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How is the Department for Work and Pensions proposing to change Personal Independence Payment?

The Department for Work and Pensions (DWP) has published major proposals to change parts of Personal Independence Payment (PIP), a benefit for working age people to help cover the extra costs of living with a disability or health condition. The proposals include changes to eligibility criteria, assessment processes and support that is offered.

There will now be a 12 week consultation period on the proposals that anyone can feed in to. The proposals can be read in full on the website and the webform to respond to the consultation online can be accessed here. You can also submit your response by email and post.

The DWP’s overall aim is to cut the welfare bill, and the proposals have understandably caused worry among many blind and partially sighted people. It’s important to remember that the proposals to reform PIP are just plans at this stage, so there won’t be any immediate changes, and the consultation is your chance to tell the Government what you think.

We know that key areas of PIP need improving, and we will use this opportunity to tell the DWP what blind and partially sighted people want to see changed.

What changes have been proposed for consultation?

Changing the PIP eligibility criteria

  • The consultation explores whether there should be changes to the PIP eligibility criteria, including whether changes should be made to activities, descriptors and points.
  • It also suggests increasing the length of the qualifying period which is currently three months.

Our initial thoughts

  • We strongly oppose any tightening of the criteria to qualify for PIP for people with sight loss, including extending the length of time a person needs to wait to access PIP after sight loss. There are already considerable delays in accessing PIP, a benefit many blind and partially sighted people rely on. People need quicker access to PIP, not slower.
  • We know many blind and partially sighted people applying for PIP feel that their sight loss and its impact have not been taken seriously, for example due to a lack of awareness of sight loss amongst assessors and informal observations like “the claimant made good eye contact during the assessment” being used to make assumptions about a person’s abilities.
  • In our consultation response we will be pushing for the PIP eligibility criteria, including descriptors and activities, to better match the daily lives of people with sight loss.

Reforming the PIP assessment

  • The DWP wants to know if the current PIP assessment, which is based on a functional assessment, needs changing.
  • A new assessment model has been proposed which could be based entirely or partly on an individual’s diagnosis. The consultation says that “this would mean that people could receive entitlement to PIP based on specific health conditions or disability, evidenced by a health care professional, without undergoing an assessment.”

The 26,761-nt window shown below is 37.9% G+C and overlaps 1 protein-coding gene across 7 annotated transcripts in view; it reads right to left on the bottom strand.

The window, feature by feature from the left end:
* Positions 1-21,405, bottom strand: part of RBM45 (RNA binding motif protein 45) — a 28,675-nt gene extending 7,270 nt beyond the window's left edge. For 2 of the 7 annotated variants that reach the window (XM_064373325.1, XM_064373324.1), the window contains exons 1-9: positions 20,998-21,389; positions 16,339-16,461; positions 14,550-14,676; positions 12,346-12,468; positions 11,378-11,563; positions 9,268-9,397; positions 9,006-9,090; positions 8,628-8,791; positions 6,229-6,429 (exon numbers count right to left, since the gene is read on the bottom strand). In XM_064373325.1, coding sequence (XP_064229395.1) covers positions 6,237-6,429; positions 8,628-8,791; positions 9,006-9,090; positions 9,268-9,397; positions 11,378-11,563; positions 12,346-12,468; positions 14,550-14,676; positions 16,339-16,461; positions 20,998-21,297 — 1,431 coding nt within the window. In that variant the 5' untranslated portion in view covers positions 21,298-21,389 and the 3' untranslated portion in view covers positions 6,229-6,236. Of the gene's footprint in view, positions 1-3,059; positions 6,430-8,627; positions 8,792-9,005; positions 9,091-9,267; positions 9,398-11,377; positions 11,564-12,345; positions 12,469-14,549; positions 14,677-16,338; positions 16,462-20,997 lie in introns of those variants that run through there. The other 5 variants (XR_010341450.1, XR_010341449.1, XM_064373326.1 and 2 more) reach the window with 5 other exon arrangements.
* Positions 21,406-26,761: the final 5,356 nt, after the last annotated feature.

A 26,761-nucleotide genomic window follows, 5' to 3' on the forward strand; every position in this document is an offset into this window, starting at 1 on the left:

• There is also a proposal to stop reassessing people whose condition will not change.

Our initial thoughts

  • We would welcome proposals that would stop people with a Certificate of Vision Impairment (CVI) from undergoing unnecessary assessments and reassessments for PIP.
  • With long NHS waiting lists however, we’d need reassurance those awaiting diagnosis could still access support.

Proposals to moving away from a fixed cash benefit system

  • The consultation seeks views on how the extra costs of disabilities or health conditions should be defined.
  • It also proposes “moving away” from fixed monthly cash payments to “tailored support” such as vouchers, one-off grants, and improved access to mental health support.
  • Importantly, the consultation recognises some people “may find the current system does not provide enough support to meet their needs.”

Our initial thoughts

  • Even before living costs began to rise dramatically in early 2022, 28 per cent of blind and partially sighted people said that the disability benefits they received were rarely or never enough to meet the extra costs incurred as a result of their sight loss.
  • In our response we’ll be emphasising the need for PIP to be set at a level that adequately covers the extra costs that come with sight loss.
  • Five years ago, these extra costs averaged between £50 and £135 a week. We know that these costs will now be higher and it’s important that people with sight loss can continue to use PIP to meet them, therefore we’ll be strongly opposing any changes which leave people with sight loss without the right level of support for their needs.

Next steps

RNIB will be responding to the consultation in full over the coming weeks, and we’ll share the key points that you might want to raise if you respond as an individual. You can read more about the consultation here, including how to respond by the deadline of 22 July.